Regional board

Headed by regional chair, up to 18 members, responsible for negotiating outcome agreements and regional strategic direction, appoints local college principals and additional members for local board.

2 staff representatives

1-2 student representatives

Local principals attend meetings

Local college board (College 1)*

Local college board (College 2)*

* Local college boards - each chaired by the principal, with up to 11 members, in charge of day-to-day operations. Members include two other senior managers, one staff representative, one student representative, plus additional members, initially appointed by ministers

Mergers add to the spice of Fife

It was the noticeable gap in the education secretary's announcement - while he was able to announce 12 out of 13 regional chairs at the end of June, it was another week before he could confirm the final one - Tony Jakimciw, principal of Dumfries and Galloway College, as the shadow chair for the Fife region.

The wait was not down to any problems in Fife concerning the regionalisation agenda, everyone insisted.

Despite a difficult year for Adam Smith College (the biggest in the region), which had seen the departure of several senior managers and the principal under huge public pressure and a Scottish Funding Council investigation into allegations of bullying and harassment, progress has been made in the move towards regional provision.

Last month, Carnegie, Adam Smith and Elmwood colleges announced they would come together to form a regional college for Fife - not a merger of three "old" structures, but the creation of a new one, the joint statement read.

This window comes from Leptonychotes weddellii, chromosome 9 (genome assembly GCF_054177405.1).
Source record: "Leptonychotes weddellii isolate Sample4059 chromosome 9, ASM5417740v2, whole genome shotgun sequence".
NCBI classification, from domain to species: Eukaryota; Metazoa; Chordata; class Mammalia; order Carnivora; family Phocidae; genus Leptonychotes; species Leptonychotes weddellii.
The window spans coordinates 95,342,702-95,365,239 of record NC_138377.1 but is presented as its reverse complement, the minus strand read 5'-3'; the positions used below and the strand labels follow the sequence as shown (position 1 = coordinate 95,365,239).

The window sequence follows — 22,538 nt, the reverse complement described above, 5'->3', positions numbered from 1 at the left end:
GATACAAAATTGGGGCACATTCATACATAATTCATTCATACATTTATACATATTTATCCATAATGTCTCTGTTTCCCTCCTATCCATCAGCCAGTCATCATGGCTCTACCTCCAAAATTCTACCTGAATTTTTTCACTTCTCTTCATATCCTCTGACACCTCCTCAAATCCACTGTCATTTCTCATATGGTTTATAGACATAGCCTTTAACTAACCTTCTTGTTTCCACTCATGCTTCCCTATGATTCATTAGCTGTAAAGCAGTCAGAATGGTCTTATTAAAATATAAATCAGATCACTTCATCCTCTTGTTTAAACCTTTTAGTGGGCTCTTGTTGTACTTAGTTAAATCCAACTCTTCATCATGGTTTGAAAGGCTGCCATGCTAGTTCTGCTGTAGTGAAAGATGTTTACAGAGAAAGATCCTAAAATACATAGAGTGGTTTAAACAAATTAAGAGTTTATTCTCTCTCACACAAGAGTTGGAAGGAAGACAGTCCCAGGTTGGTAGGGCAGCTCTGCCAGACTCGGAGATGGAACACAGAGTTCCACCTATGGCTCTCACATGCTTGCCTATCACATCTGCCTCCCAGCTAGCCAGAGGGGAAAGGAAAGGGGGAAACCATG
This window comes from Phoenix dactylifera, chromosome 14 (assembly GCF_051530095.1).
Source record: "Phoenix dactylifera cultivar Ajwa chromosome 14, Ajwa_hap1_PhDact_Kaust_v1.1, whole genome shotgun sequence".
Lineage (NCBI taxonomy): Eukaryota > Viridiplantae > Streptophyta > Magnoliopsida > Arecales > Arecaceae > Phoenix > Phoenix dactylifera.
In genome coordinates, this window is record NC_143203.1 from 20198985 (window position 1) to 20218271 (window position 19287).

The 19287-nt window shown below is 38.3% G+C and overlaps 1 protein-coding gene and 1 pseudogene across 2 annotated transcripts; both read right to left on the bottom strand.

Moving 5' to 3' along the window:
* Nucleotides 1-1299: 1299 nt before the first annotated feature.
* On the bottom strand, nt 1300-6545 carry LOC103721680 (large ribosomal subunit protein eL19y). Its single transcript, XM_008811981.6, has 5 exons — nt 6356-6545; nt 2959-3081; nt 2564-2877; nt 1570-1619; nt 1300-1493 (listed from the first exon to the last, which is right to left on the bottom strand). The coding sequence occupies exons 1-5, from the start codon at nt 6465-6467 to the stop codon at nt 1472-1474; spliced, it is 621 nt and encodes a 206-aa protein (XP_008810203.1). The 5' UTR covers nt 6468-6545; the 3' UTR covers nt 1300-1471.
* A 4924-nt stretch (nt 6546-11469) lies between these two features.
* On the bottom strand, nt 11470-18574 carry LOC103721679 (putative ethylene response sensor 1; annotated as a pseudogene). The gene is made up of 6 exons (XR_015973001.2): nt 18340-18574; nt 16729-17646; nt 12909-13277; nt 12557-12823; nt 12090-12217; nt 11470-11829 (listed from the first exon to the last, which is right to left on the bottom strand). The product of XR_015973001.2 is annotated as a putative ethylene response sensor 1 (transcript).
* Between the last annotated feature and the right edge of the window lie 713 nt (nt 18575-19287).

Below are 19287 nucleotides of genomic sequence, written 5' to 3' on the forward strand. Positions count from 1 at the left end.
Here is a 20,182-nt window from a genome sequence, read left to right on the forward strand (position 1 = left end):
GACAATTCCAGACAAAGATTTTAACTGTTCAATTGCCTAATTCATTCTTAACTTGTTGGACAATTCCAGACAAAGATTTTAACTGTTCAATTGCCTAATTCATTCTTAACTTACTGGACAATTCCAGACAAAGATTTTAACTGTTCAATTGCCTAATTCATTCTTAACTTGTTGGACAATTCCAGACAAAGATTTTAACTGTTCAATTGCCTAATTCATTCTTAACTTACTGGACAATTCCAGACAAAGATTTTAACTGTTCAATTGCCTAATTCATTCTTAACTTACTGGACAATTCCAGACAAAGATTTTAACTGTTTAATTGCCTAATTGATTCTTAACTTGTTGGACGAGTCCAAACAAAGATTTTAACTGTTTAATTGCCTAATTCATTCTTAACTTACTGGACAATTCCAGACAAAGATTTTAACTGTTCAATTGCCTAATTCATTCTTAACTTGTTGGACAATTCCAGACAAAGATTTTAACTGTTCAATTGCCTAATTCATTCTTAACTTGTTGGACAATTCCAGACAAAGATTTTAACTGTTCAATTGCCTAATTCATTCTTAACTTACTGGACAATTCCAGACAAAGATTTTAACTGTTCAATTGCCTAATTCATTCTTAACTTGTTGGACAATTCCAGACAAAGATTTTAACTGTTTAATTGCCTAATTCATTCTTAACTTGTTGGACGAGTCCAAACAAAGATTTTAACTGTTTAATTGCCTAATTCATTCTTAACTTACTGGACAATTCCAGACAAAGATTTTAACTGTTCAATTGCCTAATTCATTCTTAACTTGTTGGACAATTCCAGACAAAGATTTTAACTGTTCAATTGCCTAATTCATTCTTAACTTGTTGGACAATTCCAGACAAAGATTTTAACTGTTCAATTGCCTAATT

For Elmwood College, this means a split of operations into two. Those parts of the college which provide land-based courses will pursue long- standing merger plans with the other land-based colleges (the Scottish Agricultural College, Oatridge and Barony) - this could lead to the creation of a new institution by October, the education secretary said in his announcement last month.

The other parts of Elmwood will join Adam Smith and Carnegie to form a regional Fife college. All three were "committed to the regionalisation agenda (which provided) everyone with a once-in-a-lifetime opportunity to create something innovative that truly puts the learner at the centre", a Carnegie College spokesman told TESS.

The creation of the new entity - working title Fife Regional College - was "already well underway with a partnership board established, working collaboratively as we move forward to a regional college", he added.

"This new college will aspire to be a centre of excellence that delivers locally across Fife for Fife, providing inspiring learning to deliver real success for the people and businesses of Fife."

The new regional boards

- Have 11 to 18 members.

- Functions of regional boards in single and multi-college regions will be broadly similar, although a number of remits will be added where regional boards have more than one college to manage.

- A principal will attend, but not automatically be a board member by right.

- No remuneration for regional chairs, despite Griggs' recommendation that there should be, but ministers can consider remuneration on a case-by-case basis where there is an "evidence of need".

- Chairs to serve one term with possibility of a further term at the decision of the minister.

- Members should also serve one term, with the possibility of a further term at the discretion of the board. Further terms beyond that are possible, but only following open recruitment procedures.

- There will no longer be restrictions on the age of a candidate, and councillors and council employees can be elected chairs.

- Boards in multi-college regions will have a limited staff to support their work.

Original headline: Griggs review should be going forward but the `fog is deeper'

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Julia Belgutay

Julia Belgutay

Julia Belgutay is head of FE at Tes

Find me on Twitter @JBelgutay